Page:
In every product company there are specialists whose responsibilities lie with online communication and user/customer support. Community, SMM, support, ORM, content management… The list of responsibilities expands daily, but many people still wonder who and what community managers are and how their job is different from, say, call center operators.
I’ve been working at Plarium for over two years. My team covers both the Tech Support Specialists and Community Managers alike. The work of the Tech Support Team is more or less understandable, so I would like to speak today about 9 specific features that make the job of Community Managers stand out among other jobs within the game industry.
Approaching users individually
Community Managers treat every user as a unique individual, and rightly so! The community of game followers can be compared with a fish tank. You must watch the temperature, level of oxygen, protect your fish from disease, clean the glass regularly and take care of water plants.
Newcomers are very sensitive to the overall atmosphere in the community. If the community is unhealthy and unfriendly with lots of trolls, attracting new users and keeping the old ones is very hard if not impossible.
Staying faithful to setting
Setting is the set of features specific to a game world. When working with the community, it’s important to season your replies with elements of setting generously, but reasonably. Everything matters: the main character, the style, the artwork, the soundtrack. It doesn’t matter what the product (game) is – a special unique setting can be devised for any product or brand, depending on the interests of your target audience are. The stories behind the product sell better than the product itself.
Live feedback from brand reps means more to users that it’s given credit for. In Plarium game communities, developers talk to users directly through game characters. A character that gives players tasks in the game can address any user, answer their questions, encourage them, or give useful tips and advice. Introducing a moderating character also helps maintain a healthy environment and increases users’ loyalty. A simple friendly tip and a few words of support are very important parts of community management, unfortunately often ignored.
Working in public in real-time is never easy. A community manager must mind the way he or she talks at all times, with their replies must be concise and polite. The price of a single mistake is very high and the thread is being watched by tens and even hundreds of thousands of players at any time.
All text is thoroughly proofread and edited before being posted in order to avoid unwanted, potentially harmful or offensive content.
Not Feeding Negative Behavior
The so-called ‘trolls’ are a large and inevitable part of every community. Working with a community can sometimes be very stressful not only because of high pressure and a challenging workload, but also due to tons of negative feedback and sometimes personal insults. A timely reaction to trolling and flaming is very important, sometimes you need to ‘purge’ the community and ban users that violate the community’s policy and target other players and moderators. If you’re considering a platform for a gaming community, turn to those that offer pre-moderation of commentaries.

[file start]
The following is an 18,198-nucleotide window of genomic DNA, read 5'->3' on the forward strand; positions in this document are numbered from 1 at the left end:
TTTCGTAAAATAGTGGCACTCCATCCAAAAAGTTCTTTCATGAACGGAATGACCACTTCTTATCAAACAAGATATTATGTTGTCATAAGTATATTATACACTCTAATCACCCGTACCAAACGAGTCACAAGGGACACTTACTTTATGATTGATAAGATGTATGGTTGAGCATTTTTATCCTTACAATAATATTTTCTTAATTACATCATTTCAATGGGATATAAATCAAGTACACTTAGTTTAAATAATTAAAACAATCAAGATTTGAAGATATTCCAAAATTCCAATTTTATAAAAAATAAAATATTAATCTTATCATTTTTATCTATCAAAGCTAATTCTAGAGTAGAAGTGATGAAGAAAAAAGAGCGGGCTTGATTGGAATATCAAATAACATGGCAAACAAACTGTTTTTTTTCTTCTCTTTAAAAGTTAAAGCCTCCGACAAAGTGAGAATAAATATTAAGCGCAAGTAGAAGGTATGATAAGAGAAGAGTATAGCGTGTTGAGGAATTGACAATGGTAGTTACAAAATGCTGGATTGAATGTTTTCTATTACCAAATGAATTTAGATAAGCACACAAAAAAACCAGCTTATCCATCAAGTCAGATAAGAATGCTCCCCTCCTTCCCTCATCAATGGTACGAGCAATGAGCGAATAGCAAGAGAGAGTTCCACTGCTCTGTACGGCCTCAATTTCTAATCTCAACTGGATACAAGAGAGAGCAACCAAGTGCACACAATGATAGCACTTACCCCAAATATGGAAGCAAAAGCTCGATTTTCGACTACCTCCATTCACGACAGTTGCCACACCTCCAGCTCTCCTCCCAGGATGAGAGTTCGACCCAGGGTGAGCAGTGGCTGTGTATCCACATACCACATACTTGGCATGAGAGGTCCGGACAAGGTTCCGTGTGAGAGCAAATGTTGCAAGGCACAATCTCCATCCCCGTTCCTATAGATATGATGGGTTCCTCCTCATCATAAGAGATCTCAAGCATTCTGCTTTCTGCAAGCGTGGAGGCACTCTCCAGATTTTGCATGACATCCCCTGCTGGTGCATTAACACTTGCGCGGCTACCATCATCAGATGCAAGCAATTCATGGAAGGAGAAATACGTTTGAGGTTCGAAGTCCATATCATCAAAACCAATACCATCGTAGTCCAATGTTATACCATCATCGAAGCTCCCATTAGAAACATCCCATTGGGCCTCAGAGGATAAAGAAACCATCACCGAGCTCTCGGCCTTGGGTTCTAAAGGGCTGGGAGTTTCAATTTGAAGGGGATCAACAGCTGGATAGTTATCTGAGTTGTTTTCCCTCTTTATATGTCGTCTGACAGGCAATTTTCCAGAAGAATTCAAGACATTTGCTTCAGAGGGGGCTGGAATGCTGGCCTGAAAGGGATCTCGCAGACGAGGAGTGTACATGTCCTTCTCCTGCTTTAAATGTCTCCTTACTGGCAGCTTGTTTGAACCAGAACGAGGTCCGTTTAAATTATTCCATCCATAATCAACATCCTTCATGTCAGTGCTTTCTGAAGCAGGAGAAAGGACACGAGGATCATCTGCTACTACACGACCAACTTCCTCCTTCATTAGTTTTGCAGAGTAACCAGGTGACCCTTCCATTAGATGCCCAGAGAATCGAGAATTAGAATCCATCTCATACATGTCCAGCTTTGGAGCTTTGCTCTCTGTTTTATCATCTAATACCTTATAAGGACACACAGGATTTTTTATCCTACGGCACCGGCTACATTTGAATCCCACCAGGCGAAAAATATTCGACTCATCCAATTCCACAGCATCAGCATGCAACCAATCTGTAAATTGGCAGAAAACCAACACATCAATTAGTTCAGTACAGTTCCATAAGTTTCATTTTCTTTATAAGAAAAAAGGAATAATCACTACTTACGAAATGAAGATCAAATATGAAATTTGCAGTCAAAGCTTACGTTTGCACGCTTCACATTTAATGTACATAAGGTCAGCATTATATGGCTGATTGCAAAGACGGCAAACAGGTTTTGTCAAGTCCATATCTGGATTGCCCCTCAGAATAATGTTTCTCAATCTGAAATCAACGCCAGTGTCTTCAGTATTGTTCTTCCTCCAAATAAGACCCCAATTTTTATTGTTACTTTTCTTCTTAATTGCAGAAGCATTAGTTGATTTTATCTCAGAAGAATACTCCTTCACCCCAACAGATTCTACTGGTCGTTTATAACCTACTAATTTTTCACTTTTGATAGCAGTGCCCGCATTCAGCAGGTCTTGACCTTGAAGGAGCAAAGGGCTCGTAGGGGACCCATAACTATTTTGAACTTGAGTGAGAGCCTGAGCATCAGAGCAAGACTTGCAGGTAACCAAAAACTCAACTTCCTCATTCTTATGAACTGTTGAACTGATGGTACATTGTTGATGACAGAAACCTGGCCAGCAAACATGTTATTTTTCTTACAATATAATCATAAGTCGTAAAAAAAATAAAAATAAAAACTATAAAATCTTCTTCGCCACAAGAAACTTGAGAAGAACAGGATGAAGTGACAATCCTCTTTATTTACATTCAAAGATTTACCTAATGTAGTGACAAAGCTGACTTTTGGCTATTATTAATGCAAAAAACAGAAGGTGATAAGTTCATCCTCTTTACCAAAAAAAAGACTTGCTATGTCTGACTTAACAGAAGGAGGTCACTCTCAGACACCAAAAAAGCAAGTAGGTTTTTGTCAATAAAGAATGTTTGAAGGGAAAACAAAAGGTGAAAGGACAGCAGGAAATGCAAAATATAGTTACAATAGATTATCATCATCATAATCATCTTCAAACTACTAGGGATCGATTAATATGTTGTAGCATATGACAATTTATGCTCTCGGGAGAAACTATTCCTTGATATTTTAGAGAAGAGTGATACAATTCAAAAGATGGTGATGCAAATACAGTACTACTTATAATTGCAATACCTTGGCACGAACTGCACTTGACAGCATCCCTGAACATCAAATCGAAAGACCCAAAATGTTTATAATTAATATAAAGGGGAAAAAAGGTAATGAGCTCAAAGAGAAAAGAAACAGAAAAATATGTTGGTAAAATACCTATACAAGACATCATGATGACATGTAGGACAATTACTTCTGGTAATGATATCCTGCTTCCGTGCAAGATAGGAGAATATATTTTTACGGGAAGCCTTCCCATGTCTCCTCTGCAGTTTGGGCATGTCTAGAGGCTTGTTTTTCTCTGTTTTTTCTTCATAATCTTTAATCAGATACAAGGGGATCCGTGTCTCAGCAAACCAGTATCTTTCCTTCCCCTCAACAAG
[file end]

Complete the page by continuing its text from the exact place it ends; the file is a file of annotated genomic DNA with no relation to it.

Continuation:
Working with moderators
Plarium manages the communities with over 200,000 active players. No matter how amazing the main character is, no one can manage a community this big alone.
We are helped by the moderators – active players who volunteer to contribute to the community and the project. A good community manager must learn to organize and manage: train moderators, allocate tasks and responsibilities, supervise and control results of the work.
In order to make a community manager’s life easier and to optimize the system, we build the moderating process with a hierarchy. We invest plenty of time and effort to train our moderators, but it pays off when it comes to recruiting new members. Of course, moderators are given bonuses from time to time. Most of them are happy to help out for free, but good work must be rewarded.
In Plarium community managers create 80% of the content posted in official communities. So ideally they must combine the skills of a copywriter and community manager. Texts must keep as close to the original in-game content style as possible, and cater to the audience’s taste and interests.
This is the golden rule of marketing in effect – the higher the quality of the content, the higher the engagement, and, subsequently, the viral capability of the post. Users come to gaming communities not only for entertainment, but also for news and information.
Working with brand advocates
For healthy and successful community growth it is very important to establish friendly relationships with brand advocates – independent users that stay loyal to the company or its products.
Usually these people do not get any bonuses from the company. But it’s essential to appreciate their loyalty and thank them for staying with the brand, and show them how much they mean to the community.
Providing developers with feedback
One of the key responsibilities of a community manager is to gather and analyze user feedback in communities, and present this feedback to developers. Very often community members generate a steady flow of suggestions and ideas on how the product can be improved. However, it’s very important to sort and prioritize valuable feedback, and pick out not only the most useful suggestions to present to developers.
Article by Denis Kobzan, Senior Community Manager in Plarium.